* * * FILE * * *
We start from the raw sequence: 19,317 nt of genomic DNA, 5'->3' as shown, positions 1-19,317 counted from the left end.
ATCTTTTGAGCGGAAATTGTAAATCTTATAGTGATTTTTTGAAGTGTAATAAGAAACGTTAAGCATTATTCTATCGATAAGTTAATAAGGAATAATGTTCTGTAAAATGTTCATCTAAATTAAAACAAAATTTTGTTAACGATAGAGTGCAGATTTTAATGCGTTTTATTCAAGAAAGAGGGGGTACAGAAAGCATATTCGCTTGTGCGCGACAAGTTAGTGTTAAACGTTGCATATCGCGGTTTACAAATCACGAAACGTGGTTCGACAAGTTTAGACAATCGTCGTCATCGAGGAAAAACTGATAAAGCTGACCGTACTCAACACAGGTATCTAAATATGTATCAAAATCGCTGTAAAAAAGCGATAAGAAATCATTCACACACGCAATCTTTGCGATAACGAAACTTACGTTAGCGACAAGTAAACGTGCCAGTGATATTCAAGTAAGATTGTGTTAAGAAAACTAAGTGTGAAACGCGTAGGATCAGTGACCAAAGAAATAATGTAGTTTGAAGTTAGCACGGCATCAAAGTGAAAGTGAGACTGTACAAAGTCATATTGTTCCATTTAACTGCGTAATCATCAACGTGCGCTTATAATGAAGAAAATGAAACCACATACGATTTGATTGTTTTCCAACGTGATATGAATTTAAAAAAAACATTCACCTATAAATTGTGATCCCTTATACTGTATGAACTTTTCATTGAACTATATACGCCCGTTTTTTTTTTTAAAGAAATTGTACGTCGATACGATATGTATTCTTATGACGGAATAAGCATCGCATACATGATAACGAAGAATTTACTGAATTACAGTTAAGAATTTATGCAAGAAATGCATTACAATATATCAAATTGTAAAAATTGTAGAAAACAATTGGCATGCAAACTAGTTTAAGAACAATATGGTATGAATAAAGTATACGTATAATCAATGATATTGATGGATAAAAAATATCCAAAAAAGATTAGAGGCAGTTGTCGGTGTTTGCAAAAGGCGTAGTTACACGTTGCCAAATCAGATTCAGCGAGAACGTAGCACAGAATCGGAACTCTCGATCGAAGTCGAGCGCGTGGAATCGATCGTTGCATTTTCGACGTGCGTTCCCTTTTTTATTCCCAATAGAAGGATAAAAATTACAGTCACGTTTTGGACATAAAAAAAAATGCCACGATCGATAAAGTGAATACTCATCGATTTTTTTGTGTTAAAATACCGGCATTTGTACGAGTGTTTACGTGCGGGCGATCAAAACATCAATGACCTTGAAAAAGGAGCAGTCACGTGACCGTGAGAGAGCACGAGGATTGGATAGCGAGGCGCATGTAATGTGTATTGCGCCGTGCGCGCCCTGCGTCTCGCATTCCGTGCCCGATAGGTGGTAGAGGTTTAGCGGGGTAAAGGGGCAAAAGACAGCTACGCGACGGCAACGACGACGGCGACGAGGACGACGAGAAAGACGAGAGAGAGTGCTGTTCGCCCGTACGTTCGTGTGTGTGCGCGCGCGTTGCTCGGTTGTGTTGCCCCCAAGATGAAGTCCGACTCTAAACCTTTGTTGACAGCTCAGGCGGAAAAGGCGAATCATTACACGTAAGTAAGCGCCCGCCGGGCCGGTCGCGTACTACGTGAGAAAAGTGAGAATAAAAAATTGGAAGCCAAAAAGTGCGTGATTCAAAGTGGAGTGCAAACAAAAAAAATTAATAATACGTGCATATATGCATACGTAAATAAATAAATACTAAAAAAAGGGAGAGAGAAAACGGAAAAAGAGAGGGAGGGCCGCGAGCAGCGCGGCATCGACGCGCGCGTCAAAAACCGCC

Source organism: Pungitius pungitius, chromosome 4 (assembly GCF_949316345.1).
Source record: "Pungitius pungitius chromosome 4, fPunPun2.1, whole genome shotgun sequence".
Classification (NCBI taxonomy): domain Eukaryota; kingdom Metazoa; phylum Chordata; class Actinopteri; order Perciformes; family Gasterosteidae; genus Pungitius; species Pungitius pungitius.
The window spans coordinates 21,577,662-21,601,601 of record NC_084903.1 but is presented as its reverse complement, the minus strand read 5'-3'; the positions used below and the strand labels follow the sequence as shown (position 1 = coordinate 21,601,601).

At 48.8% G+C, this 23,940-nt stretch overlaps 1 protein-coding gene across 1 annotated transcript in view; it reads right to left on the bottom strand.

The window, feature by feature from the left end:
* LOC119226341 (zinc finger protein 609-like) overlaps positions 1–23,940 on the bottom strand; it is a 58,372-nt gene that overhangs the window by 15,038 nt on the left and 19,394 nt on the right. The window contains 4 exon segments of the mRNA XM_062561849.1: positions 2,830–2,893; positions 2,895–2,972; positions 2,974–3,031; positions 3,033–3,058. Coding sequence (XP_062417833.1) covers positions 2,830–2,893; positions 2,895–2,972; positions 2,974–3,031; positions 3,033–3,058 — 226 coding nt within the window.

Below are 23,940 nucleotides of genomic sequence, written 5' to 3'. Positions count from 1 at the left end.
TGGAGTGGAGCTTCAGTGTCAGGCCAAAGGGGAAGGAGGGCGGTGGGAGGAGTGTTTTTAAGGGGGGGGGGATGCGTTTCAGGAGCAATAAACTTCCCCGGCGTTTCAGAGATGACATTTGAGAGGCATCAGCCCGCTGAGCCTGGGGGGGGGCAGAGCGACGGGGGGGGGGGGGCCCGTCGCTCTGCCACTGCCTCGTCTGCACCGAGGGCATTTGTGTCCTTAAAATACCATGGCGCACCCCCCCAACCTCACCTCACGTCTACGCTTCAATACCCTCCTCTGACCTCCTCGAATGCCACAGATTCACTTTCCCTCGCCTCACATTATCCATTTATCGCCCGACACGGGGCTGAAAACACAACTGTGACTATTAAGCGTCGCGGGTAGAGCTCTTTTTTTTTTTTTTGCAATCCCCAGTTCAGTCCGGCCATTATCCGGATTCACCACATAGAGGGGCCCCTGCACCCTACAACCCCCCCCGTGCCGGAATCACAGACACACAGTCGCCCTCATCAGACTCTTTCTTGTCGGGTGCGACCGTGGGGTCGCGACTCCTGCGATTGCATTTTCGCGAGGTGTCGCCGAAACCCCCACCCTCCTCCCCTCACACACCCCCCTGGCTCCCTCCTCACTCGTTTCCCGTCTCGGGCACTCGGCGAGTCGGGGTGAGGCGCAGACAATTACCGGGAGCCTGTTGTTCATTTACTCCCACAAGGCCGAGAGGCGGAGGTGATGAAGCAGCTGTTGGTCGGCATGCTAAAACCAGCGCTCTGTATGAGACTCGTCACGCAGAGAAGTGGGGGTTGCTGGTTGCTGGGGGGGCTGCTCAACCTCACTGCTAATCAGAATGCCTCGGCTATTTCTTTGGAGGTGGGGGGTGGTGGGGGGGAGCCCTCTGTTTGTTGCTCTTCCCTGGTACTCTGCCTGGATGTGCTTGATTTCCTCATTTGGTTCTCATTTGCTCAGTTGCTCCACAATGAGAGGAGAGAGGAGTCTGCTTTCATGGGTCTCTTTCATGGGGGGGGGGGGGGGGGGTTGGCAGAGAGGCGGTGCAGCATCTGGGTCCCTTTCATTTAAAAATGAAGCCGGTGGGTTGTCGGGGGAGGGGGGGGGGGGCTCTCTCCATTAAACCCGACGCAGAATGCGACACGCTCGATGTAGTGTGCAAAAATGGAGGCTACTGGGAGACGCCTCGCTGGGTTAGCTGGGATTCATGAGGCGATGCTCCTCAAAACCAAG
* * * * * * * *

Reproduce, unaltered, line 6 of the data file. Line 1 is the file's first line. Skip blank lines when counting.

The window spans coordinates 21,577,662-21,601,601 of record NC_084903.1 but is presented as its reverse complement, the minus strand read 5'-3'; the positions used below and the strand labels follow the sequence as shown (position 1 = coordinate 21,601,601).